How can franchisors protect their know-how and trade secrets?

US law recognises the value in confidential methods and knowledge that rise to the level of ‘trade secrets’. A ‘trade secret’ is defined as any information in any form that derives independent economic value from not being generally known or readily ascertainable and that is the subject of reasonable efforts to maintain its secrecy. No government filing is required in order for information to be recognised as a trade secret.

In 2016 the federal government enacted a statute for the protection of trade secrets entitled the Defend Trade Secrets Act. Before enactment of this act, businesses obtained protection of their trade secrets on a state-by-state basis under state statutes. Forty-eight states have adopted the Uniform Trade Secrets Act. The Defend Trade Secrets Act does not pre-empt the Uniform Trade Secrets Act and claims can be brought under both federal and state law for the misappropriation of trade secrets. 

For information to retain its status as a trade secret, a franchisor must closely monitor the information and take measures to maintain its secrecy. Anyone who has access to the information (eg, employees, vendors and franchisees) should be subject to strict confidentiality obligations that are memorialised in written agreements. A franchisor should also:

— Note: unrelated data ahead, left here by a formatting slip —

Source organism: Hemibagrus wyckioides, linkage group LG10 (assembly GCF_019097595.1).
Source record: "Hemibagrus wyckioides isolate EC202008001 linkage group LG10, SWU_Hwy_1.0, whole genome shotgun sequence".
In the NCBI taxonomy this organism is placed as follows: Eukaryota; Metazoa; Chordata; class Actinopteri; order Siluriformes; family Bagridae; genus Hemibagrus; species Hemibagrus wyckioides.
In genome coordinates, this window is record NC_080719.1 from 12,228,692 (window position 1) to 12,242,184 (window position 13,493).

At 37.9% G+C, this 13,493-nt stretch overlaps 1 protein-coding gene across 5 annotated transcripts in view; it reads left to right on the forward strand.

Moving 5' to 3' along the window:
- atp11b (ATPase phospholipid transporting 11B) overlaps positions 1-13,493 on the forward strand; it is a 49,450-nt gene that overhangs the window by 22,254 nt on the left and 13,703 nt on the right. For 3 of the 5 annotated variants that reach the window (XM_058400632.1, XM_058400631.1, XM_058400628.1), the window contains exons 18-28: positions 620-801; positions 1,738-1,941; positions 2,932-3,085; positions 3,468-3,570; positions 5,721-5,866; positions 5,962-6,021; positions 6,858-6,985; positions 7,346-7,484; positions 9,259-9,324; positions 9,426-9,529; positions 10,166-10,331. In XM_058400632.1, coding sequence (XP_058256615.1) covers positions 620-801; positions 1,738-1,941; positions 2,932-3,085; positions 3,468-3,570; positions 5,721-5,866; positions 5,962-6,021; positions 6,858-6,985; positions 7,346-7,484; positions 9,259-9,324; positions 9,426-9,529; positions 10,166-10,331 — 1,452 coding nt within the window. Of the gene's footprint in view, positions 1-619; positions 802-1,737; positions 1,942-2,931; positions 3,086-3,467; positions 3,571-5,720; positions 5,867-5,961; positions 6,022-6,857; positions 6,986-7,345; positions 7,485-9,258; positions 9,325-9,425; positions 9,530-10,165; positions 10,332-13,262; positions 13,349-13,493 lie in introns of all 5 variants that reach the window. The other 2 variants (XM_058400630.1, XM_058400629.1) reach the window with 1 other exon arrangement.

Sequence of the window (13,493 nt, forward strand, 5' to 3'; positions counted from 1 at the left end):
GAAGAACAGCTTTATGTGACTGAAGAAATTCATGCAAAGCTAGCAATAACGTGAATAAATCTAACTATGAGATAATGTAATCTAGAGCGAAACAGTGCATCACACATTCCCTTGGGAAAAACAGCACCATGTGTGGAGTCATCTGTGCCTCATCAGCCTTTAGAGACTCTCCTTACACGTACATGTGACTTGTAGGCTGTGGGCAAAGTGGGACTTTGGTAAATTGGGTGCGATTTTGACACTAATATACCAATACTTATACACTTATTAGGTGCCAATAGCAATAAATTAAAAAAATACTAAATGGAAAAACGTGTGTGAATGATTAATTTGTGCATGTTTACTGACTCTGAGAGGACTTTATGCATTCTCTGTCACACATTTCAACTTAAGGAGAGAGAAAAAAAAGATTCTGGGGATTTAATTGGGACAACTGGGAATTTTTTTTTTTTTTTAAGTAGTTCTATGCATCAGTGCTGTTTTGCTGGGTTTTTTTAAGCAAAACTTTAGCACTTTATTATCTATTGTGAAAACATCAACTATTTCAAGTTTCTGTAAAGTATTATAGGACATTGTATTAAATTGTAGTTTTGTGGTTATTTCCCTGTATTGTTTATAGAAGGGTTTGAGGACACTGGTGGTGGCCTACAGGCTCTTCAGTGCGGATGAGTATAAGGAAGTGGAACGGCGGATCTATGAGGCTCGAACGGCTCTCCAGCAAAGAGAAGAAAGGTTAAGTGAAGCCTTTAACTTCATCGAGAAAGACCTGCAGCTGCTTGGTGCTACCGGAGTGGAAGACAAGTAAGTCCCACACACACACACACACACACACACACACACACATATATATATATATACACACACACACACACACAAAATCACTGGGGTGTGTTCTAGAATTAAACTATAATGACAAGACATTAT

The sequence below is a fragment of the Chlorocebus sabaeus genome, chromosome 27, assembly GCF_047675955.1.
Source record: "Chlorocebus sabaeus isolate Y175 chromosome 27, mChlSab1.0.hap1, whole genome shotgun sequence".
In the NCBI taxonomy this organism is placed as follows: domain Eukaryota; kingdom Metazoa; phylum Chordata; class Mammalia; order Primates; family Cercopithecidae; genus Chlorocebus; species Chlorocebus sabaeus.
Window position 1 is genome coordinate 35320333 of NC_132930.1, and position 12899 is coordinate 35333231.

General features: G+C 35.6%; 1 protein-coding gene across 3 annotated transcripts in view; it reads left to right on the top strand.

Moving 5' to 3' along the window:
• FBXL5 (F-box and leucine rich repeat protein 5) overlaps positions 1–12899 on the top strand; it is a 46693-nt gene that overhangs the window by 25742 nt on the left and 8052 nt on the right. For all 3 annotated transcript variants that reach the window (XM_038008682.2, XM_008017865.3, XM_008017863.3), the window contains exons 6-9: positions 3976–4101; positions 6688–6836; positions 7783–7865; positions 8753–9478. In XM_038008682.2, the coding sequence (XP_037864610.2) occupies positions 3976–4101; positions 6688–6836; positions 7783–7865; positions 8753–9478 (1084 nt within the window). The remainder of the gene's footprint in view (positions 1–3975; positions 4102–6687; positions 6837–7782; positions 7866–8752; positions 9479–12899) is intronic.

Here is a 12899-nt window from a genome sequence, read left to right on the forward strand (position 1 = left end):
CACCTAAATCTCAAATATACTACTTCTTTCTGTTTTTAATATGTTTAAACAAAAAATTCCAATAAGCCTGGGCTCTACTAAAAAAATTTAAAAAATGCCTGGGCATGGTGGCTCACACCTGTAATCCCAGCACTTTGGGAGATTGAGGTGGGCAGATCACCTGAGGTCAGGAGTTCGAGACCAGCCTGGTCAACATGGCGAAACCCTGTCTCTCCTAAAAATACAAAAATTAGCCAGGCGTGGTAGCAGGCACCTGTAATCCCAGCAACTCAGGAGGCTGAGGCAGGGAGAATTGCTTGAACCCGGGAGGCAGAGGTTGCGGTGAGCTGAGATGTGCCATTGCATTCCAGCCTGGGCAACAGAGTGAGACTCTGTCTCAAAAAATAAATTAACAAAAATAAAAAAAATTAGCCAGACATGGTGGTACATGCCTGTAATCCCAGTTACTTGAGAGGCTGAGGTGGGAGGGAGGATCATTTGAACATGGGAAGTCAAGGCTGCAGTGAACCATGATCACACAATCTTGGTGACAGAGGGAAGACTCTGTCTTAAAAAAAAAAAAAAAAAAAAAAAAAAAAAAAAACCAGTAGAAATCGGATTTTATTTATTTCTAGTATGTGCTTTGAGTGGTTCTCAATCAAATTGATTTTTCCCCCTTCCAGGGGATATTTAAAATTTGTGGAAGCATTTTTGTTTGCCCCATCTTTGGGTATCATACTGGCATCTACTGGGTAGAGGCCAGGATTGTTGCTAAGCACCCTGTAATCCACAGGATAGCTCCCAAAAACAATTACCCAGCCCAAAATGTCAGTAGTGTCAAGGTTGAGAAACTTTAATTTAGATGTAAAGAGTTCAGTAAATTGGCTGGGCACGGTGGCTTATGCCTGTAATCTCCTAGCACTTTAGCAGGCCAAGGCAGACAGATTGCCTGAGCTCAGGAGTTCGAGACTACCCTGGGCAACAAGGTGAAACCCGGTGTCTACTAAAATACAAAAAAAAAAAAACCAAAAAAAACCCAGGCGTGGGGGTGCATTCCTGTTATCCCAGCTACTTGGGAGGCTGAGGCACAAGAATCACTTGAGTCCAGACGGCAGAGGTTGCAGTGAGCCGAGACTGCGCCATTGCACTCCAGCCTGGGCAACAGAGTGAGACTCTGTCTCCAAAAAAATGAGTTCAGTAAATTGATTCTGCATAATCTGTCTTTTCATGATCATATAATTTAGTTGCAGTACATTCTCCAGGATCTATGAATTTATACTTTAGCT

• keep track of the individuals with access to the information;
  • implement physical or electronic barriers to the information as appropriate; and
  • make sure to retrieve any pertinent materials from franchisees and employees upon their separation from the system.


What are the consequences of a franchisee’s breach of the franchisor’s IP, know-how or trade secret rights and what remedies are available to the franchisor in this regard?

A franchisee’s breach of its obligations with respect to the franchisor’s intellectual property may result in a loss of the goodwill associated with that intellectual property, customer confusion and damage to the brand’s reputation. Generally, in response to a franchisee’s misappropriation of its intellectual property, a franchisor may:

  • seek injunctive relief;
  • file suit to seek monetary damages to compensate the franchisor for the breach; or
  • if the breach occurs during the term of the franchise agreement, declare a default and terminate the franchise agreement if all other requirements for termination are satisfied. 

If successful on a trademark infringement claim, a franchisor can obtain injunctive relief, including an order that the infringing conduct be stopped. In addition, courts may award the trademark owner its actual damages, enhanced treble damages in appropriate cases, costs and attorneys’ fees in exceptional cases. Courts may also order other relief, such as the seizure and destruction of infringing goods.

With respect to trade secrets, remedies that may be available under the Defend Trade Secrets Act and the Uniform Trade Secrets Act include injunctive relief, monetary damages caused by the misappropriation, exemplary damages and an award of attorneys’ fees.

Use the Lexology Navigator tool to compare the answers in this article with those from other jurisdictions.